The PFA today called for FFA to review its yellow card regulations for Version 4 of the A-League to reflect the relatively short A-League season. If implemented, the changes will also see players with outstanding disciplinary records free to play in the A-League Grand Final even if they incur 2 yellow cards in the Finals Series.

Currently, a player who accumulates the following number of yellow cards during the course of the regular season has to serve these respective mandatory match suspensions:

4 cautions 1 match suspension
7 cautions 2 match suspension
10 cautions 3 match suspension

In comparison with 12–20 team leagues, the A-League regular season is short, with each team only playing 21 matches. As a consequence, matches missed by players have a greater impact on both the club and the player involved than in the traditional European 34–38 match seasons. For example, a one-match suspension out of 21 matches is roughly equivalent to a two-match suspension in a 38 match season.

The PFA proposes to increase the number of cautions for a one-match suspension from 4 cautions to 5 cautions. Consequentially, the prescribed number of cautions to incur a two match suspension should be increased to 8, with the three-match suspension remaining at 10 cautions.

5 cautions 1 match suspension
8 cautions 2 match suspension
10 cautions 3 match suspension

For the Final Series, players who accumulate two yellow cards during the Final Series must currently serve a mandatory one match suspension. This creates an unfair disadvantage for clubs who are required to play more matches in order to qualify for the latter stages of the competition as their players would be at risk of accumulating additional cautions.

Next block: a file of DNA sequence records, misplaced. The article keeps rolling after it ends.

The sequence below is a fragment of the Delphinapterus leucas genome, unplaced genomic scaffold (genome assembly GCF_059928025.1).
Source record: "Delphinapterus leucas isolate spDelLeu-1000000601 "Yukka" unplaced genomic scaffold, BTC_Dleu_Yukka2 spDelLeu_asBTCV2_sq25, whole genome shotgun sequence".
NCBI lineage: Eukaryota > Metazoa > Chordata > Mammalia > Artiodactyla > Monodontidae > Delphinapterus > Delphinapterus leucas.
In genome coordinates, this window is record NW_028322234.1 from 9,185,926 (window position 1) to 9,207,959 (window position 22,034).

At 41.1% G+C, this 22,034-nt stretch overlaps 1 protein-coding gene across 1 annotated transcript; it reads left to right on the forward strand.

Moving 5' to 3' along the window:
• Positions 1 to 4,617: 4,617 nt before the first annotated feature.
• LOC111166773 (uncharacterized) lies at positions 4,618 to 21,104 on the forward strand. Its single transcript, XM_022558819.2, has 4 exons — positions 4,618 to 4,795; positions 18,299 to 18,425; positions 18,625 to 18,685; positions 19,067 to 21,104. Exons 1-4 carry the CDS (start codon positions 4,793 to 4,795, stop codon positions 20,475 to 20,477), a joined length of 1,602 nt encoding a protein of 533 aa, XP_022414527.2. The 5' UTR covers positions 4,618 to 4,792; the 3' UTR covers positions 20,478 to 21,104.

In past seasons, key players have been suspended from crucial matches including Grand Finals in the 2006 (Mark Milligan – Sydney FC) and 2007 (Matthew Kemp – Adelaide United). These players were denied the opportunity to feature in the domestic game’s showcase event, which would be a career highlight for any A-League player.

The PFA proposes that a one match suspension being imposed only after the accumulation of three cautions in three separate matches. Alternatively, it is possible to allow all players who have accrued five cautions or less during the regular season, to be on a three caution rule for the Finals Series. Such an amendment would reward players with exemplary disciplinary records and promote fair play.

For example, if such a player accumulates two cautions from his club’s first two matches in the Finals Series, instead of receiving an automatic suspension, he would be issued with a warning to his future conduct. However, should he receive a third caution in the Finals Series, he would be suspended for the next match.

The English Premier League imposes a similar provision, where if a player accumulates five cautions from the start of the season in August until after February, he is only subject to a warning pertaining to his on-field conduct.

PFA Chief Executive Brendan Schwab said, “The proposed amendments aim to create a fairer system of imposing match suspensions, therefore giving clubs a greater opportunity to field their best players in a Grand Final or Preliminary Final.”

“The PFA is also working on a detailed submission on amendments to the current National Disciplinary Regulations, which have been in force since 1 January 2007. This submission shall be finalised and submitted to FFA by the end of April 2008.”